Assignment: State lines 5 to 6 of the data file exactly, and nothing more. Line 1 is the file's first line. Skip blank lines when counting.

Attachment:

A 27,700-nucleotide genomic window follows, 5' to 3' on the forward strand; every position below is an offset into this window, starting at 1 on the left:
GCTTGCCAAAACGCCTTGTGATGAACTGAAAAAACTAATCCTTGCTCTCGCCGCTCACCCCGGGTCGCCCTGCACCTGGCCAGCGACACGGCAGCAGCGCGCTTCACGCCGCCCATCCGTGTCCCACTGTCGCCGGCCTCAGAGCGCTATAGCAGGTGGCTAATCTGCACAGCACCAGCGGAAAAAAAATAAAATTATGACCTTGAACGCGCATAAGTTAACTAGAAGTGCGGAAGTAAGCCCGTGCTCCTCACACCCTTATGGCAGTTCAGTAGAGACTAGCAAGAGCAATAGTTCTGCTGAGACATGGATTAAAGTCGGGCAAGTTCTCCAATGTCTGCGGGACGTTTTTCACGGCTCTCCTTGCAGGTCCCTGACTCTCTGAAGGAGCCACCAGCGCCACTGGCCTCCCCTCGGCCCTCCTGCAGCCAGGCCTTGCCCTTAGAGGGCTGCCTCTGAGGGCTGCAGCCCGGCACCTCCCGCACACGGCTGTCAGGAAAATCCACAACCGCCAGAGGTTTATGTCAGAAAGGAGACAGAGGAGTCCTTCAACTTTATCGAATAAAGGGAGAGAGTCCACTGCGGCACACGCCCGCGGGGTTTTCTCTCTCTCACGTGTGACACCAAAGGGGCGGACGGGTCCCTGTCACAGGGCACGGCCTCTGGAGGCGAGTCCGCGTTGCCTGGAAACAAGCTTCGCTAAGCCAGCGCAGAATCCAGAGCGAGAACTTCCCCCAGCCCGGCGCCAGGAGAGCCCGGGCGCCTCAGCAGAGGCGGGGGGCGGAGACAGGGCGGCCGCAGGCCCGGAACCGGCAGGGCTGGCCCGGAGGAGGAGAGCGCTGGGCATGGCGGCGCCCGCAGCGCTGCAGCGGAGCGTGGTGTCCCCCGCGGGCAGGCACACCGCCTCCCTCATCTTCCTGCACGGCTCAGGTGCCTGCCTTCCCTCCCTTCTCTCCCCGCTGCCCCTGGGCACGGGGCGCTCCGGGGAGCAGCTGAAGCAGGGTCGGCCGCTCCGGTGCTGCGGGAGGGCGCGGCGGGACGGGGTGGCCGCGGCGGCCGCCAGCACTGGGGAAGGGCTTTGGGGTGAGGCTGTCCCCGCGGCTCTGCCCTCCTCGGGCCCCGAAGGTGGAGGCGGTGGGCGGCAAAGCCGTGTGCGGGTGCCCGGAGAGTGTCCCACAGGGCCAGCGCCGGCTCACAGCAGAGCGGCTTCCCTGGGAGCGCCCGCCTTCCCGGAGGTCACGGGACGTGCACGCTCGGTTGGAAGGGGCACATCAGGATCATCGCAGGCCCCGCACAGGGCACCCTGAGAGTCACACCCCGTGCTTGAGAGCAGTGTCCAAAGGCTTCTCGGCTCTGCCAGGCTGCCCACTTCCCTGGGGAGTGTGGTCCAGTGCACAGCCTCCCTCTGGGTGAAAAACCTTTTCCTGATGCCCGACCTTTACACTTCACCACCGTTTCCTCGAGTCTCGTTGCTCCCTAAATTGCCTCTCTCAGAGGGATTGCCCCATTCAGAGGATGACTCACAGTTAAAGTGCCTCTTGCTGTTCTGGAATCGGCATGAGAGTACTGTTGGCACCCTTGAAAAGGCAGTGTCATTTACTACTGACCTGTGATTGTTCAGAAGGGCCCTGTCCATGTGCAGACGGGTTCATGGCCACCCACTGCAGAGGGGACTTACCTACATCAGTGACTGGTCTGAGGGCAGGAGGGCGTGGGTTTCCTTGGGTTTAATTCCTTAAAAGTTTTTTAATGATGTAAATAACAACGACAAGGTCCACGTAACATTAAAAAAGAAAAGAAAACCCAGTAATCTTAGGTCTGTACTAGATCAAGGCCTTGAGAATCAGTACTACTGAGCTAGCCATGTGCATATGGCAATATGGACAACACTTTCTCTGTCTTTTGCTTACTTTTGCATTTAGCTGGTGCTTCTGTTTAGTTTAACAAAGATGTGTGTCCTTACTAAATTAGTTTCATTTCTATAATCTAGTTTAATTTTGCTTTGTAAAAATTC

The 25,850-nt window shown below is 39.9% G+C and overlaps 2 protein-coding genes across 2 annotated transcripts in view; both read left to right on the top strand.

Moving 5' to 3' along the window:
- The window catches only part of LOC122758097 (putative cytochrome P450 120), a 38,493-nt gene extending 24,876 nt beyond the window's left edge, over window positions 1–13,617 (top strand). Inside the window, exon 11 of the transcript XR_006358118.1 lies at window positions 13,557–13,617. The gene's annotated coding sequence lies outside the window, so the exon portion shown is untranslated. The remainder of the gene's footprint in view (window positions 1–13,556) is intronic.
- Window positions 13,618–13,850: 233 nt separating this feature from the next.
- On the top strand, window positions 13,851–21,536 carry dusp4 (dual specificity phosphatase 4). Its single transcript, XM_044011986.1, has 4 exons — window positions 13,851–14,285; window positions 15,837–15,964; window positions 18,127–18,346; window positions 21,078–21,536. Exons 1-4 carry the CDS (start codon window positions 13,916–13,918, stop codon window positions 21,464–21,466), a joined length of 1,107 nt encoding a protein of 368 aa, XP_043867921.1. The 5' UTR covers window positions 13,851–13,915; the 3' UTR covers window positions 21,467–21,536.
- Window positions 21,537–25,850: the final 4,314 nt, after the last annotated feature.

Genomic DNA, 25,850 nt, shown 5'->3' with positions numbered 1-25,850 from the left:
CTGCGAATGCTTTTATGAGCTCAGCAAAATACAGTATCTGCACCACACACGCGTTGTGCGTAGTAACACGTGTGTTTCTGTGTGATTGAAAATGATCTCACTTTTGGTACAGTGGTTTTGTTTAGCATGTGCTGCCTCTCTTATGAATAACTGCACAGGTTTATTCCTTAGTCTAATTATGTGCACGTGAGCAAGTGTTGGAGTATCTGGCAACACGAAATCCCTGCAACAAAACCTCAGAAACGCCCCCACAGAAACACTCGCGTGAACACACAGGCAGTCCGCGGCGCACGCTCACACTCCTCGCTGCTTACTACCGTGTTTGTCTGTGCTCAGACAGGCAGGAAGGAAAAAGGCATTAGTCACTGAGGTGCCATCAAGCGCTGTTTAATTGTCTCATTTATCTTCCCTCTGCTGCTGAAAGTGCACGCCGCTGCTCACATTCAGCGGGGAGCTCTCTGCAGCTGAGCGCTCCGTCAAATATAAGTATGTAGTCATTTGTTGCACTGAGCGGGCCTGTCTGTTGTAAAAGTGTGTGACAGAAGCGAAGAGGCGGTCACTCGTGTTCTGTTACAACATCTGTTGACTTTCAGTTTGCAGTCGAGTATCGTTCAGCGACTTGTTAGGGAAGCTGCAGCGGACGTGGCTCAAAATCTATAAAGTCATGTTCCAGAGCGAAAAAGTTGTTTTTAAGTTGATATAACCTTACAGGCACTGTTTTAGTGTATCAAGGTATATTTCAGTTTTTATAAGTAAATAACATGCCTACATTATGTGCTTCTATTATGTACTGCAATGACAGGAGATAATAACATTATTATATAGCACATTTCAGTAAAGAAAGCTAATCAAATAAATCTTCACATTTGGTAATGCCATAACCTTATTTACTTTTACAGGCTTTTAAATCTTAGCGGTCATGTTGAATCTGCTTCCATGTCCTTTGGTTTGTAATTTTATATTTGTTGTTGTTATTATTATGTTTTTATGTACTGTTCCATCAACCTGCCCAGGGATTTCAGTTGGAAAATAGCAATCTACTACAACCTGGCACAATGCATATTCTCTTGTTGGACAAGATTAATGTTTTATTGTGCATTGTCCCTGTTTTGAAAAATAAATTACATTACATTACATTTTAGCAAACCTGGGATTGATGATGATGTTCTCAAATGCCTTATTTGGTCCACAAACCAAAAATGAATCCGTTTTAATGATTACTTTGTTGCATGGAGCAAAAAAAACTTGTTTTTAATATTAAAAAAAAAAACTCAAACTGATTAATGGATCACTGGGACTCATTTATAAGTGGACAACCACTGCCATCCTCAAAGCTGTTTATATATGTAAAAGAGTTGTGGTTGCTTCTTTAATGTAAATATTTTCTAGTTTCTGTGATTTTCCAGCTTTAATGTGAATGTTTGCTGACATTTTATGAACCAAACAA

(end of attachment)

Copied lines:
- The window catches only part of LOC122758097 (putative cytochrome P450 120), a 38,493-nt gene extending 24,876 nt beyond the window's left edge, over window positions 1–13,617 (top strand). Inside the window, exon 11 of the transcript XR_006358118.1 lies at window positions 13,557–13,617. The gene's annotated coding sequence lies outside the window, so the exon portion shown is untranslated. The remainder of the gene's footprint in view (window positions 1–13,556) is intronic.
- Window positions 13,618–13,850: 233 nt separating this feature from the next.